“The biggest thing is him getting back and getting his confidence back,” Rivera said. “It’s been kind of nice to watch him run and get bounced around and for him to absorb it.”
In Love, Washington believes it has a versatile threat. The former Stanford star can run inside, outside and from the shotgun. He can catch and block, too. This skill set puts Love in a good position as running backs jockey for position early in camp. While the team knows what it has in running/receiving threats (J.D. McKissic and Antonio Gibson), as well as early-down thumpers (Adrian Peterson and Peyton Barber), Love could become a reliable option in all situations.
Despite never having taken an NFL snap, Love is probably the closest thing Washington has to a do-it-all back following the release of Derrius Guice this month. It’s tempting to look at the system of offensive coordinator Scott Turner and project for Love a success similar to that of the Carolina Panthers’ Christian McCaffrey, the previous Stanford Swiss Army knife to play in this offense. But while Love has studied tape of “C-Mac” and asked his former college teammate about the offense, he pumped the brakes on comparisons.
“My big thing was realizing that there’s only one Christian,” he said. “I’m focused on trying to be the best version of myself.”
Still, it encouraged Rivera to learn that, while the terminology might be different, the read and gap schemes Love used at Stanford are like those in Turner’s system. The team wouldn’t mind if the Stanford parallels continued: In 2017, Love rushed for 2,118 yards and 19 touchdowns, finishing as the Heisman Trophy runner-up to Oklahoma quarterback Baker Mayfield.
To get back to that level, Love must reacquaint himself with contact — though he said he’s not worried about the first hit he will take in a game — and be ready to step into a larger role. It has been nearly two years since his right knee trouble started in 2018, when Love suffered a torn ACL at the end of an injury-riddled senior season.
He slid to the fourth round of the 2019 draft. Frustrated, Love endured another cleanup surgery but bonded with quarterback Alex Smith, another sidelined teammate, and charted a course for his return. Still, the “tough experience” challenged Love’s personal “10-minute rule,” which is how long he usually allows negative situations to bother him.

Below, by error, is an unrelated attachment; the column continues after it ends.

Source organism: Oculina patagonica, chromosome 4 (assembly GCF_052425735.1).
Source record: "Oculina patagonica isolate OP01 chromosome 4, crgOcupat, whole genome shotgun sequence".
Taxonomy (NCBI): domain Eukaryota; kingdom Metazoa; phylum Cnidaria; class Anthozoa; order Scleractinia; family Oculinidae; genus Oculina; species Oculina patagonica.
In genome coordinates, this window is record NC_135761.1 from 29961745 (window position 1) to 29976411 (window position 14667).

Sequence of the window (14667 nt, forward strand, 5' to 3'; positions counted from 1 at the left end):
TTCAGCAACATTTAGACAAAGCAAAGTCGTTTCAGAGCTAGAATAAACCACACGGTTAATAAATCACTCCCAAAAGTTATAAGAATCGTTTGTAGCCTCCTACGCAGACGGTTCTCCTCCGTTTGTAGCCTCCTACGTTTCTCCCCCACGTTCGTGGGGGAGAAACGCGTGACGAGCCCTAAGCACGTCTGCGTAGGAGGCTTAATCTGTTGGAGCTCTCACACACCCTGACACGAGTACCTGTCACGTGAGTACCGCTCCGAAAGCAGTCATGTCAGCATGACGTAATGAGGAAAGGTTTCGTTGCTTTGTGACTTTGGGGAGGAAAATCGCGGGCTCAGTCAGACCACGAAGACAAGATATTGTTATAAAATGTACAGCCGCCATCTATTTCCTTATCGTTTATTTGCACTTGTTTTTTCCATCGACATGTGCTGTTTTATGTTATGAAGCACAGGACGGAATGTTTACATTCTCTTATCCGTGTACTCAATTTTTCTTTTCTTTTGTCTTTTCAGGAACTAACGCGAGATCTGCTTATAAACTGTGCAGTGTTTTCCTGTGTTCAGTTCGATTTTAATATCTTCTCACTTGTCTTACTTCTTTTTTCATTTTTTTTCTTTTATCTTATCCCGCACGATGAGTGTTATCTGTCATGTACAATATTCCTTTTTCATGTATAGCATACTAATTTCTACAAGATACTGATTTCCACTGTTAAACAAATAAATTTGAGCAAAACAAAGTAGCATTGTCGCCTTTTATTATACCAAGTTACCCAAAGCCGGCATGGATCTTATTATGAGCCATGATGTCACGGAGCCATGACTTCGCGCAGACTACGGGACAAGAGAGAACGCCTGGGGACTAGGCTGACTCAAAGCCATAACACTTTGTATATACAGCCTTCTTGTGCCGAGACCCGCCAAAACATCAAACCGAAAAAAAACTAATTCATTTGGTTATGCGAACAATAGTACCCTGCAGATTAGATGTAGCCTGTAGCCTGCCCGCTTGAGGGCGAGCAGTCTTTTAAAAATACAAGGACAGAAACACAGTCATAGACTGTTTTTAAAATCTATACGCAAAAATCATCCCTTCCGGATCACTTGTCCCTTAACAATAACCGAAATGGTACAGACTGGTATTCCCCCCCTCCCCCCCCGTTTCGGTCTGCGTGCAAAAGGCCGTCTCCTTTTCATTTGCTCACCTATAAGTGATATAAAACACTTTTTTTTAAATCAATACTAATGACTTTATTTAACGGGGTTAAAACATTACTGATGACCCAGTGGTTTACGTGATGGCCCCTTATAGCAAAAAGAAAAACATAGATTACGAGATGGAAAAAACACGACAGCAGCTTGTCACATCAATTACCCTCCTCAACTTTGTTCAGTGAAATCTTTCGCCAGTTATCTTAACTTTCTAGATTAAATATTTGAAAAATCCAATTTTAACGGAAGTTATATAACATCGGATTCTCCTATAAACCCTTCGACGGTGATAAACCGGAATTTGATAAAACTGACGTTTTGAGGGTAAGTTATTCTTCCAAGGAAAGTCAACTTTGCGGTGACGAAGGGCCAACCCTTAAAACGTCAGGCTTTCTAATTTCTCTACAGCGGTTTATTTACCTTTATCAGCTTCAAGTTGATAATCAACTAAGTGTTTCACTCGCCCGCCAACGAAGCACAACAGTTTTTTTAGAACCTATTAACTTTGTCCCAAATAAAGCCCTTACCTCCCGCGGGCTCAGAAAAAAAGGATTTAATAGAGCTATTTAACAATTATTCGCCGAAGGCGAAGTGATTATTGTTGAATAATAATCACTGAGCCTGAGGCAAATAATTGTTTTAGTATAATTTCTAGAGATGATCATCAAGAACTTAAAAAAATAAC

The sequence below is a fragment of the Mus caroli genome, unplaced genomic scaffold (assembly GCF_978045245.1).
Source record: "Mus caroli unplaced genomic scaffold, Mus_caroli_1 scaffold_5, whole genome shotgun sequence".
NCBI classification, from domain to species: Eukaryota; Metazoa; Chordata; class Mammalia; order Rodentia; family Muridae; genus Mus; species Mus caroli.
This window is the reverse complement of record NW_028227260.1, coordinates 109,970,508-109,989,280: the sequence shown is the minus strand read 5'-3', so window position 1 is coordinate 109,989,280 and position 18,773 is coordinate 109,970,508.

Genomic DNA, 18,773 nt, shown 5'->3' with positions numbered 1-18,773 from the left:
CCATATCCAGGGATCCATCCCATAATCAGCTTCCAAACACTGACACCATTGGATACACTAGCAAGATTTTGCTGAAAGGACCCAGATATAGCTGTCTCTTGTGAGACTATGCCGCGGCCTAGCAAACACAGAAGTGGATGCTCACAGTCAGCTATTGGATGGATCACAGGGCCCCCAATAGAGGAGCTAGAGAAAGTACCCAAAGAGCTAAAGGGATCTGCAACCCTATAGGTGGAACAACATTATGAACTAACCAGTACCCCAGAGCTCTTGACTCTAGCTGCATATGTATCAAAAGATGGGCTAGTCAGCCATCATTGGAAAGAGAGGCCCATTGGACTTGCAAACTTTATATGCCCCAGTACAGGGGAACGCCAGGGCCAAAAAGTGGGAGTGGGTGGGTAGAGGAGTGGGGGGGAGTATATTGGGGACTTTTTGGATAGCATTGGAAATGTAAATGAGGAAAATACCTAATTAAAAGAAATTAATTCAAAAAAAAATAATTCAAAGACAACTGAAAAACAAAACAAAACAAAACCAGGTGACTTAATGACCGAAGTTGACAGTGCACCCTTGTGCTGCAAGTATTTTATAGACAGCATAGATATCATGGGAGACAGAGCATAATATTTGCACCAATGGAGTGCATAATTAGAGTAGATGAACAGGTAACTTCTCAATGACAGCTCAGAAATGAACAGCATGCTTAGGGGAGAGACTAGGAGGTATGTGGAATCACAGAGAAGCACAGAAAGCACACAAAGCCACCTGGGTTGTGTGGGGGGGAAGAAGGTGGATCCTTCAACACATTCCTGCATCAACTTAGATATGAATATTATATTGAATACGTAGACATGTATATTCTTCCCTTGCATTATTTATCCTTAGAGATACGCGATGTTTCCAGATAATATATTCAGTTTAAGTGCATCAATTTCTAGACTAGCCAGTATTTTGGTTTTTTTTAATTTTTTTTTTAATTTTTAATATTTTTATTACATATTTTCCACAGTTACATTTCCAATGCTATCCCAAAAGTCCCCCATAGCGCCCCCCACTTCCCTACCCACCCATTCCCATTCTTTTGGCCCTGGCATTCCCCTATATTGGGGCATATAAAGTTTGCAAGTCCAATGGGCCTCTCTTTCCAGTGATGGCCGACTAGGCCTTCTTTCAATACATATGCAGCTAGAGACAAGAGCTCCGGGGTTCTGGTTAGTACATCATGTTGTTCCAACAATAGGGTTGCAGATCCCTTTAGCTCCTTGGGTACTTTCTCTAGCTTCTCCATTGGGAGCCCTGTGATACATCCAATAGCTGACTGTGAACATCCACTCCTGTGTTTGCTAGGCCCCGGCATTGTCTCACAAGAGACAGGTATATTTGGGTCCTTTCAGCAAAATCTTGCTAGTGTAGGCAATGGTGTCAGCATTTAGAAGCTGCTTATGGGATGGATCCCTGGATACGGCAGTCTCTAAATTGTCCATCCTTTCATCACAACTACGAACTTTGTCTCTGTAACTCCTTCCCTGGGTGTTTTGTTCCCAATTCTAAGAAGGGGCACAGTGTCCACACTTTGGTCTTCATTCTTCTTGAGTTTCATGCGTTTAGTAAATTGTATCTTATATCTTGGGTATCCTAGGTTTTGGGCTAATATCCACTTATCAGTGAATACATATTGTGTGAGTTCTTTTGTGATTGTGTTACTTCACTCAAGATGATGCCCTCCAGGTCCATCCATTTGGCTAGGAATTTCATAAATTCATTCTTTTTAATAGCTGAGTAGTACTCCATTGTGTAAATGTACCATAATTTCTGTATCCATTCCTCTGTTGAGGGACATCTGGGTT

“I’m not going to lie: It was a lot of reps at that,” he said. “It was tough. The hardest part was just not being able to do certain things and just kind of being patient with it, letting time take its course.”
Throughout, Love trained in Pensacola, Fla., with personal strength-and-conditioning coach Devin Salley. He slowly felt his stride and footwork improve, and in mid-February, Love finally felt close to 100 percent. He continued to rehab at the team facility, which remained open to him after an initial shutdown amid the novel coronavirus pandemic.
“I was just focused all day, day in and day out,” Love said. “This team took a chance on me, and I wanted to showcase the talent that I have. This has been my dream since I was a kid. It’s a blessing to be able to go out and prepare each day. [The injury] really changes your mind-set.”
Now Love said he feels no limitations in his knee. The new coaching staff and his personal growth have helped this year feel fresh. Love even feels comfortable enough to sneak in the occasional joke about Rivera, whom he liked when he visited Carolina before the 2019 draft.
“For a [University of California] guy, he’s a pretty cool dude,” Love said, referencing Stanford’s biggest rival. When a reporter asked whether he had needled his coach about Cal-Stanford, Love demurred.
“It’s hard to talk junk right now because they’ve got the Axe,” he said, laughing about the trophy awarded to the winner of the rivalry. “But we go back and forth about it.”
Love appreciates how much work it has taken to put himself in this position, and he knows he was lucky to have the time he did to ensure his knee healed right. But now he knows it’s time to show his progress, to prove himself to a coaching staff that didn’t draft him.
“Doing all of the training and things like that is good,” he said. “But stepping inside the lines, it’s a different beast.”